Collection: The J. Paul Getty Museum

Joseph, Mary and the three magi gaze at the newborn babe in Italian artist Andrea Mantegna’s “Adoration of the Magi” (c. 1500). The magi proffer precious gifts: a fine Chinese porcelain bowl filled with gold coins; a censer (for frankincense) made of Turkish tambac ware (an alloy of copper); and a green agate vessel, presumably filled with myrrh.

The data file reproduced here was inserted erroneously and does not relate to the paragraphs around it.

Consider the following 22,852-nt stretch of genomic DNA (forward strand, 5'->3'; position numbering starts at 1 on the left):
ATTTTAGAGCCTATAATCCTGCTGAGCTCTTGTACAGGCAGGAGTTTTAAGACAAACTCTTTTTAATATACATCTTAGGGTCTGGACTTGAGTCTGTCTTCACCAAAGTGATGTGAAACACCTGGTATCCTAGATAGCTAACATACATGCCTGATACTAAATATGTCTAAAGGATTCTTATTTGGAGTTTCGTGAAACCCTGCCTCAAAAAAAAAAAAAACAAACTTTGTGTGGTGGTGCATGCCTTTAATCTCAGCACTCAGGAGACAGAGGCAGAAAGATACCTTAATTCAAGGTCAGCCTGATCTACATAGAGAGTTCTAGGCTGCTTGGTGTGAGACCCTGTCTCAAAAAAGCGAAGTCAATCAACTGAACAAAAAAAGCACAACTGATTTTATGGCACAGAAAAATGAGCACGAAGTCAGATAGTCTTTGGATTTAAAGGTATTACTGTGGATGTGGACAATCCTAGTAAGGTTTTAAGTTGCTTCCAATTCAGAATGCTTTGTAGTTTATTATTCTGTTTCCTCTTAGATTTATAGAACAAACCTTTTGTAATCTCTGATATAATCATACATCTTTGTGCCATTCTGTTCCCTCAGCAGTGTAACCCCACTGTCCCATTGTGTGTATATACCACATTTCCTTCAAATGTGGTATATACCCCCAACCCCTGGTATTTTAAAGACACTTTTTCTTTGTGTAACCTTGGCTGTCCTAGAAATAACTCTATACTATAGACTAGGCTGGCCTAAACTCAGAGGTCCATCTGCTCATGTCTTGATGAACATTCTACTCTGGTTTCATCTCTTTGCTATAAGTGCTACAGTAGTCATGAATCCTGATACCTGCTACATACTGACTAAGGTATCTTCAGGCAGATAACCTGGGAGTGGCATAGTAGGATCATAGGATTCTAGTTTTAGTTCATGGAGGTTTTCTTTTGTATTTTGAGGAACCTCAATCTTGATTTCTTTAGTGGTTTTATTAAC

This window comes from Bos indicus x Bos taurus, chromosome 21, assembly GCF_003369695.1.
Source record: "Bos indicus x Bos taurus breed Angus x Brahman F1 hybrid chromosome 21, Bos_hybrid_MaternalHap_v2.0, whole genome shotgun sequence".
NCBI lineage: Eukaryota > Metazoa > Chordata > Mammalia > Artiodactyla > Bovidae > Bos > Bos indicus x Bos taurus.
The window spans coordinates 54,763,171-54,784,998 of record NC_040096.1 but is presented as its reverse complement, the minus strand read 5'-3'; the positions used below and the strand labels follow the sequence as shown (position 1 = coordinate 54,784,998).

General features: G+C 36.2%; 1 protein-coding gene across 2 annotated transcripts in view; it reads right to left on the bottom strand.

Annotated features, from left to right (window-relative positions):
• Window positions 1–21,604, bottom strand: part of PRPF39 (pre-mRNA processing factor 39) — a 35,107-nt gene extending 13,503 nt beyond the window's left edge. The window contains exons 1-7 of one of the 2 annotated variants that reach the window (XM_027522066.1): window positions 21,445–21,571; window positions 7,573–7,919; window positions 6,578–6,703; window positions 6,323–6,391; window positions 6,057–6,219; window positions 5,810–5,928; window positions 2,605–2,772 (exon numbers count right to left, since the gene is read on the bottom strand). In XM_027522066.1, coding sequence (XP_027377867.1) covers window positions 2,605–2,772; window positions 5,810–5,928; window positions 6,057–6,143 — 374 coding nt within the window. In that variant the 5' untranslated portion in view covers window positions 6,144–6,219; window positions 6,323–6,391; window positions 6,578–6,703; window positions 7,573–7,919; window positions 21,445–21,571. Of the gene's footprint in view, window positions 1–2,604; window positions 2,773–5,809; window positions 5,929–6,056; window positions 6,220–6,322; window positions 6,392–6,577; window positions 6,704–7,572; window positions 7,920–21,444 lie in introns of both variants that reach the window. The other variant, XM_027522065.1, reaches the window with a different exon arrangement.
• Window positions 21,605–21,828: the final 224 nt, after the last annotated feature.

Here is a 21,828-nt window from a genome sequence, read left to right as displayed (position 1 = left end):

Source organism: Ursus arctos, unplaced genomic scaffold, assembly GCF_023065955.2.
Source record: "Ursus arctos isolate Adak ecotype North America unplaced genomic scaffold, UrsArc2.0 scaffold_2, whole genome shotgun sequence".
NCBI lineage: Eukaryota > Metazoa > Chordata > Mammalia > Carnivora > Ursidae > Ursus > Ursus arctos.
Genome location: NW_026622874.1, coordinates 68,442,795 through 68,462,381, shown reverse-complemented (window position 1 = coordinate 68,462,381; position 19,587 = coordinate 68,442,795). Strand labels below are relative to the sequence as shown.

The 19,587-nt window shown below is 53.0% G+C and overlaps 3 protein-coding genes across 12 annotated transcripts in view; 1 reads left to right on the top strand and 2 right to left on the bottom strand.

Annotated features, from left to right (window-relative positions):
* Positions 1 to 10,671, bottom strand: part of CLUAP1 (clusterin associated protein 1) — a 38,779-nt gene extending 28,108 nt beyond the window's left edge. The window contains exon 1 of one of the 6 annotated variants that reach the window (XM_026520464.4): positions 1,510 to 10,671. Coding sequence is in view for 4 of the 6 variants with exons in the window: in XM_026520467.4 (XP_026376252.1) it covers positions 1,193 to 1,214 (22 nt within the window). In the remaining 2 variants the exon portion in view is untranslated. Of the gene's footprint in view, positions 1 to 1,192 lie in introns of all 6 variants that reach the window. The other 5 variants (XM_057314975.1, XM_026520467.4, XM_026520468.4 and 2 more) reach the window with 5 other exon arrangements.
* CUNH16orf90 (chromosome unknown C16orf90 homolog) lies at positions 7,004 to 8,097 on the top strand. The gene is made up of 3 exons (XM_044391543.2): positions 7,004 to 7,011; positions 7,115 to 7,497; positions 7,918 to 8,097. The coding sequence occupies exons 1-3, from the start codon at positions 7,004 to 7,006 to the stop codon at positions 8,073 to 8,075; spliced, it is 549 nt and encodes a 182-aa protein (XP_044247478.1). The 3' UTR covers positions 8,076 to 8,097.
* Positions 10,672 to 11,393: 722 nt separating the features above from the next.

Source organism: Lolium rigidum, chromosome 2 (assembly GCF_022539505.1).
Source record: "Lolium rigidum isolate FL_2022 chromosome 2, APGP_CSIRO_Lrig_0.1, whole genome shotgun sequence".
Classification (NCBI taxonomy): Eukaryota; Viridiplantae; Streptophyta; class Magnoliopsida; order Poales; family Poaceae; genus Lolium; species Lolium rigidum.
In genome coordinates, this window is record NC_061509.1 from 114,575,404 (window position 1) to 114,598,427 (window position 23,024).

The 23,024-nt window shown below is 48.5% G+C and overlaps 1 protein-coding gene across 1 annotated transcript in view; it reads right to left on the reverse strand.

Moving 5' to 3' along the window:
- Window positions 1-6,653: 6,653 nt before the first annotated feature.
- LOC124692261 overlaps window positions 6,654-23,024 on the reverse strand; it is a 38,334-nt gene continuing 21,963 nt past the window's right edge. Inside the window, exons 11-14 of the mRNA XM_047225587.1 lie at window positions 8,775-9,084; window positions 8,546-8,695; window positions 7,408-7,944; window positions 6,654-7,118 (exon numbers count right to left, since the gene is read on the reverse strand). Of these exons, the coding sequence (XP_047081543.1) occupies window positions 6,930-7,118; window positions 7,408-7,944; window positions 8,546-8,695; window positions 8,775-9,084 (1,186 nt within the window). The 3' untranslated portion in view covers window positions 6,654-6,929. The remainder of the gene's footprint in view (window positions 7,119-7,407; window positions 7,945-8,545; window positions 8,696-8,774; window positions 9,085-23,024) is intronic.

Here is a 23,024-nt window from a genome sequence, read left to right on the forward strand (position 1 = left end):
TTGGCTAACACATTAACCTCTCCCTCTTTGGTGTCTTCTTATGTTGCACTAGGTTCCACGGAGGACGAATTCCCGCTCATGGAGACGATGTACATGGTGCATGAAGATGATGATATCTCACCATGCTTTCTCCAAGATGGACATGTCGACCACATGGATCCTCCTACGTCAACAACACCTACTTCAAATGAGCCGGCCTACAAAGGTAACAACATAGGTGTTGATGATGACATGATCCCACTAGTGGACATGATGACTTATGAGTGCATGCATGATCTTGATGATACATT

The varying depictions of the magi in art reflect the varying understandings of the role these mysterious wise men from the East played in early Christian thinking. The magi of Mantegna’s painting, for example, with their different skin tones, are depicted as representatives of Europe, Asia and Africa. That’s because some early Christians interpreted the gospel story in light of Psalm 72:10–11: “May the kings of Tarshish and of the isles render him tribute, may the kings of Sheba and Seba bring gifts…May all the nations serve him.” For early Christians, the international team of magi provided evidence that salvation through Jesus Christ was open to the whole world.